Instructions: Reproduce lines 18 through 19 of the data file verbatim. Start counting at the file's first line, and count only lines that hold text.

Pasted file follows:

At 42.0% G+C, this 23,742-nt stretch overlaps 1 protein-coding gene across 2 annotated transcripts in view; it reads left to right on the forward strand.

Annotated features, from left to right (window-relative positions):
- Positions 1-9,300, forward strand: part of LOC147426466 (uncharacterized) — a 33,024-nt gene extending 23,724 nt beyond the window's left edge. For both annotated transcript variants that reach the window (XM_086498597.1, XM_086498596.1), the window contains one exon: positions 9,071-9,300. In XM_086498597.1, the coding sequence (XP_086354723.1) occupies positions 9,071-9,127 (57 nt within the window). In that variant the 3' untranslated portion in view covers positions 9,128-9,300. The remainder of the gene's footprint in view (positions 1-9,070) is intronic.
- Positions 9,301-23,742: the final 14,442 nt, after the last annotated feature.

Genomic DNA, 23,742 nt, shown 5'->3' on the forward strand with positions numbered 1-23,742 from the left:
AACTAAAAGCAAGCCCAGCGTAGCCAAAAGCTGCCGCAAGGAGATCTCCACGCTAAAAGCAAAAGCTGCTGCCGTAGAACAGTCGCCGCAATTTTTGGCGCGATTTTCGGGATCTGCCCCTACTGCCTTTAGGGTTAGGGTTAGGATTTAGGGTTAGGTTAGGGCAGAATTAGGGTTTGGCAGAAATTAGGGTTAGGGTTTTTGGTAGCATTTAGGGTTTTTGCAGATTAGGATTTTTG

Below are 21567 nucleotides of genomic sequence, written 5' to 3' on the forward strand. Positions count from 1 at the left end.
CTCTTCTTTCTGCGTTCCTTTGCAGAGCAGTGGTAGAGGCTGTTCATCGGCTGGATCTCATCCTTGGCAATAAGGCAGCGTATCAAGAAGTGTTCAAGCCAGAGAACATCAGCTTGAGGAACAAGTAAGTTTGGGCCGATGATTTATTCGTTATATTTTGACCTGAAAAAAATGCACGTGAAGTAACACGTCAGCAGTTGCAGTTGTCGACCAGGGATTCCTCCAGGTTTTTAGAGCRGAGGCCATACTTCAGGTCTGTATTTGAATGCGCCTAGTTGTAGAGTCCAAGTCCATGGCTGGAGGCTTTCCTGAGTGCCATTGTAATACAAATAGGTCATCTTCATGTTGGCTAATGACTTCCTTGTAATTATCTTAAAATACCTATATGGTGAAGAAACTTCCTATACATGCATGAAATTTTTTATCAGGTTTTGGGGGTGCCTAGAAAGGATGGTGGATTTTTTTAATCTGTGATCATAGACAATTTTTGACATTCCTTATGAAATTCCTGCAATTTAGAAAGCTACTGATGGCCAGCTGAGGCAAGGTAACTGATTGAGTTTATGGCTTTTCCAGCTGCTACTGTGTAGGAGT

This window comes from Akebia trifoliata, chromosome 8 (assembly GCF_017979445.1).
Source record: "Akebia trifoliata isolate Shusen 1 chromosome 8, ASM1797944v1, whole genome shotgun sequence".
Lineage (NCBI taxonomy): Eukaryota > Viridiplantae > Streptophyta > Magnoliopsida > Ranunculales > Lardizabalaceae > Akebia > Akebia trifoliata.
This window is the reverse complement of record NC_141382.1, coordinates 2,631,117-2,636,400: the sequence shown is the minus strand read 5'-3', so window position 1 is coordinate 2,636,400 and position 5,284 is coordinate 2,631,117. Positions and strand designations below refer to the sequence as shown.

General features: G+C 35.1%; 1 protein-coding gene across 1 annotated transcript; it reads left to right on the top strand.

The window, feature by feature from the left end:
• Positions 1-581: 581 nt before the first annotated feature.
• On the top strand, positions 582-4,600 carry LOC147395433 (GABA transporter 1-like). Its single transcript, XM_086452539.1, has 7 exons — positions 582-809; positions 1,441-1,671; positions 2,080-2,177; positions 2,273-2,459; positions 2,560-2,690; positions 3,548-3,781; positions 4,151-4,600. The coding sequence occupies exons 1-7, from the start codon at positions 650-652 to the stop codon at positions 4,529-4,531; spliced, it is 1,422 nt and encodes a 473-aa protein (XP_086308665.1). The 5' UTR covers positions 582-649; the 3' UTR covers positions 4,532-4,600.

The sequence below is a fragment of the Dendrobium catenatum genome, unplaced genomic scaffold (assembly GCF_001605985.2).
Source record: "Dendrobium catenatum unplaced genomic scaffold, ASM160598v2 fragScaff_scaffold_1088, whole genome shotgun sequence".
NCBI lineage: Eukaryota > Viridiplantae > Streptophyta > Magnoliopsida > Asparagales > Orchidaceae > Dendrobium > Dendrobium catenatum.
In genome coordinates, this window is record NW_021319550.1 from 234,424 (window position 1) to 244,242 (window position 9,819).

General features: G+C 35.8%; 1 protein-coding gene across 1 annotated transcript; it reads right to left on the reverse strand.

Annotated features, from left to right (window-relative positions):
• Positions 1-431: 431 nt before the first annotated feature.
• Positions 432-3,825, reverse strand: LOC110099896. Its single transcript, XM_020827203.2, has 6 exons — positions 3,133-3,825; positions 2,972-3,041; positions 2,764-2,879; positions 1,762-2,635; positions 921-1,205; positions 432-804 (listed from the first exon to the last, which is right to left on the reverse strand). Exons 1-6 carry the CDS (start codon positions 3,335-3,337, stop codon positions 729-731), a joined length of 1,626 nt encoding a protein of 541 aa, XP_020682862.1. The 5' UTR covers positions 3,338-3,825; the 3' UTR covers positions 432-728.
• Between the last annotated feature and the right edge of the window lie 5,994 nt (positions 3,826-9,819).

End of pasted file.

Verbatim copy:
Source record: "Dendrobium catenatum unplaced genomic scaffold, ASM160598v2 fragScaff_scaffold_1088, whole genome shotgun sequence".
NCBI lineage: Eukaryota > Viridiplantae > Streptophyta > Magnoliopsida > Asparagales > Orchidaceae > Dendrobium > Dendrobium catenatum.